Mantak and Me – Part 12

8th February 2013  Back in Pattaya, spending our days learning about raising the sexual energy and our nights practicing.  No sex in class, to the disappointment of some and the relief of others, led to such a charged atmosphere it was surprising the whole place did not erupt in a mushroom shaped cloud of ecstasy.  I confess to being among the disappointed.  A perfunctory rub on the front of the trousers when Mantak instructed us to stimulate the energy was no substitute for some good stiff solo cultivation, and ‘imagining gods and goddesses making love’ a poor replacement for remembering the Cuban of the night before or anticipating the Swiss Miss of the night to come.

I had returned to Pattaya via the magical island of Koh Pha Ngan, where a trio of Israelis, two Catalans and Kerry, followers of a tantalisingly tempting tantric cult, had initiated me into the art of sexual ecstasy.  I later learned their Laden-lookalike leader was referred to by HH the DL as a ‘tantric fraud’ (a teeny bit of celibate envy perhaps?) but did freshly-divorced me care, when the table was new-laid for pleasure and I was getting laid on it? No no no noooo!  They were intrigued by Mantak’s stuff and I was very happy to trade initiations.

After Pattaya I returned to the Island with two of my friends excited at the prospect of plundering so many rich niches.  Mr Electric travelled with twentyseven pairs of socks and difficulty sustaining relationships due to his practice, at the point of no return, of adopting the Embracing the Tree posture to recycle his ejaculation leaving the squeeze of the moment both mystified and frustrated.  White Tiger ate crab every day and went on to teach a version of Mantak’s practice that gave his students headaches.  We all need a happy ending from time to time, including – oops, sorry, no gossip!  Not just yet, anyway.

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Next Time – Got Lucky 13

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Mantak and Me – Part 11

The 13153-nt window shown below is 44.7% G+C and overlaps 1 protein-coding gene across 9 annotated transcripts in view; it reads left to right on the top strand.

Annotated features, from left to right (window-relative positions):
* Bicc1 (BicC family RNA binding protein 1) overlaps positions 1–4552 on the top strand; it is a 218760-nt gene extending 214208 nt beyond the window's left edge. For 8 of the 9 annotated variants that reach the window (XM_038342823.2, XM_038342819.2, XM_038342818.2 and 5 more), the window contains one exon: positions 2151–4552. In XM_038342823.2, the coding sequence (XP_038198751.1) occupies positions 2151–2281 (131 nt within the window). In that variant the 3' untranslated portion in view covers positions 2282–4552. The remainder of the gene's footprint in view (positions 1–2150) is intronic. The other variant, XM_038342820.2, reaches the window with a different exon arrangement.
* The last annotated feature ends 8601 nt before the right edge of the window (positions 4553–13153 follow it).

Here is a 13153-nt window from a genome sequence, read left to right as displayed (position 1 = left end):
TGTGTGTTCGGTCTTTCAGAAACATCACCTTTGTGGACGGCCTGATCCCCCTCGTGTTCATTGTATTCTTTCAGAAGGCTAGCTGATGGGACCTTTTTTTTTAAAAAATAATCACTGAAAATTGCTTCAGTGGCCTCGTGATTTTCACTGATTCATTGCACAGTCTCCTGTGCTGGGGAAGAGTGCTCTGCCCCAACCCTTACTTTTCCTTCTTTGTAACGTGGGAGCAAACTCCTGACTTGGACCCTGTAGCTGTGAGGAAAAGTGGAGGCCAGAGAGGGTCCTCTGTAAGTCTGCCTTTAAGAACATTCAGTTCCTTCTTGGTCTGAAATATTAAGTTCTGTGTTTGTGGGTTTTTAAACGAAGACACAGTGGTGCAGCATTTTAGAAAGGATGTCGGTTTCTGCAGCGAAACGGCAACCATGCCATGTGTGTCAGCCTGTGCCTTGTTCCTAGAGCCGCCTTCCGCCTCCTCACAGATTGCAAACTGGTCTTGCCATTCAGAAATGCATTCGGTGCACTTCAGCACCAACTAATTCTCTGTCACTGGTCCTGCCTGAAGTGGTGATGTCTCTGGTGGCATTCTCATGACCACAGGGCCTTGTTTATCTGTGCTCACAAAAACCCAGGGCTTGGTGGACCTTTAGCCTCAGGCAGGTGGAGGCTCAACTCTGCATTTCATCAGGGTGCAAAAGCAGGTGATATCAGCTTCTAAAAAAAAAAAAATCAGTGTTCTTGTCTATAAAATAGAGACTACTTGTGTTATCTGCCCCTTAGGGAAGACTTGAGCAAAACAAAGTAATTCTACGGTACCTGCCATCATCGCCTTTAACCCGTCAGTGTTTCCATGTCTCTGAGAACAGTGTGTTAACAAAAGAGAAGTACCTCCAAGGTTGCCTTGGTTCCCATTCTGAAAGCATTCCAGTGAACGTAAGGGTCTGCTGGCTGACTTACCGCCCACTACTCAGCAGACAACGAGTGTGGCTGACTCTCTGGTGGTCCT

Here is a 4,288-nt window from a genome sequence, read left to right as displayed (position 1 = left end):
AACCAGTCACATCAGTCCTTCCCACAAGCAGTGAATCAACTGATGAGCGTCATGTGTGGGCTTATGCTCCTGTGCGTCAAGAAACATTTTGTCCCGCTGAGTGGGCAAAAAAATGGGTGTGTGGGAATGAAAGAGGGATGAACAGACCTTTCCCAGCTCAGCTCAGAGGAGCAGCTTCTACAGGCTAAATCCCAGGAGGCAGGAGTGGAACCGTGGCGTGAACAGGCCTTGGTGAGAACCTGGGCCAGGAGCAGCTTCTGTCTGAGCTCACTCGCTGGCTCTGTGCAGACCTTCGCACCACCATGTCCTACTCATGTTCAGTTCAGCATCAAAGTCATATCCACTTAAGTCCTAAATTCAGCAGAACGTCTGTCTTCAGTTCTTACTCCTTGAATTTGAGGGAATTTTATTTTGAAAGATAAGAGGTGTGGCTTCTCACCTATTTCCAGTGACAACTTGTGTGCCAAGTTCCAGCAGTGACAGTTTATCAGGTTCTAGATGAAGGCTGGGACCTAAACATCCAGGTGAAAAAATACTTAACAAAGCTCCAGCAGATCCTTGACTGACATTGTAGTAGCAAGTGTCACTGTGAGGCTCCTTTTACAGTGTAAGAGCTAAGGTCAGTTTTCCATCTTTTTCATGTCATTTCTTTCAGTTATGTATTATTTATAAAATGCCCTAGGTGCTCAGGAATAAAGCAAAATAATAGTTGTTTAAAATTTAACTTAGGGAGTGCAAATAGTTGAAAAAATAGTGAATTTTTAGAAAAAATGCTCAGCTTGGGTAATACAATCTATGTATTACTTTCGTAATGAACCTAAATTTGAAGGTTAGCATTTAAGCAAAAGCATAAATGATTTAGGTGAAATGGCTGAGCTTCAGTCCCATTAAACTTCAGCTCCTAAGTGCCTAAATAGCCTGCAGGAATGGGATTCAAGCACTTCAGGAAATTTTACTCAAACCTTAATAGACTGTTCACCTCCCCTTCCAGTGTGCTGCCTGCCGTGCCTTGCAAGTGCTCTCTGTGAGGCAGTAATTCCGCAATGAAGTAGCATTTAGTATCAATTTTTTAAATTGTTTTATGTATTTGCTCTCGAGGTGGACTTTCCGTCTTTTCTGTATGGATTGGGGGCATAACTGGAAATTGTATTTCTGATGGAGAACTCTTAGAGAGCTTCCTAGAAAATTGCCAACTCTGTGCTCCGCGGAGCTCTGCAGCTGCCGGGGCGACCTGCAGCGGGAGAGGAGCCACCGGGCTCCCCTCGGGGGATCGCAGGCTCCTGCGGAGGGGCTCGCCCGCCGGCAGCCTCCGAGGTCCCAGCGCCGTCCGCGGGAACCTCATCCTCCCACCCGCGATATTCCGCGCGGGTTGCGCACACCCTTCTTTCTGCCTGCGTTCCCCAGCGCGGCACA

Winter 1992/Spring 1993 Back in London it didn’t take me long to realise that wanderlust or just lust had taken me a long way and I wanted to get back, but not to the dreary life in pursuit of profit I had left a year before.  I wanted to get back to Mantak and Maneewan, learn more secrets, make more friends, have more fun.  The marriage I thought I was returning to was over and the next one hadn’t started.

After a few frantic months camping on a friend’s sofa – incidentally and accidentally doing away with their pet hamster who stretched his neck over the edge of the cigar-box just as its lid snapped shut – running about as if my hair were on fire  selling my remaining turquoise, my boat and everything that might hold me back from newly-planned career as wandering Taoist to stroll through life supremely at leisure, with a lewd interlude in Amsterdam watching my basqued-and-suspendered tulip-plucker watch herself at solo cultivation in the looking-glass, and buying an identical hamster for my friend, I bought another round-the-world ticket and headed back to Pattaya.

Mantak was telling the Story of the Secret.  He heard of a Taoist master who kept a rare secret but would divulge it for the right price, being US$10,000 – including a month board and lodging at the Master’s apartment in a Hong Kong high-rise. Must be a very big secret! A few days into the visit Mantak asked when would the secret be revealed. ‘Tomorrow.’  And tomorrow, and tomorrow and tomorrow. On the day he was due to fly home, he was given the secret.  It was one he had already learned, from another ‘Master.’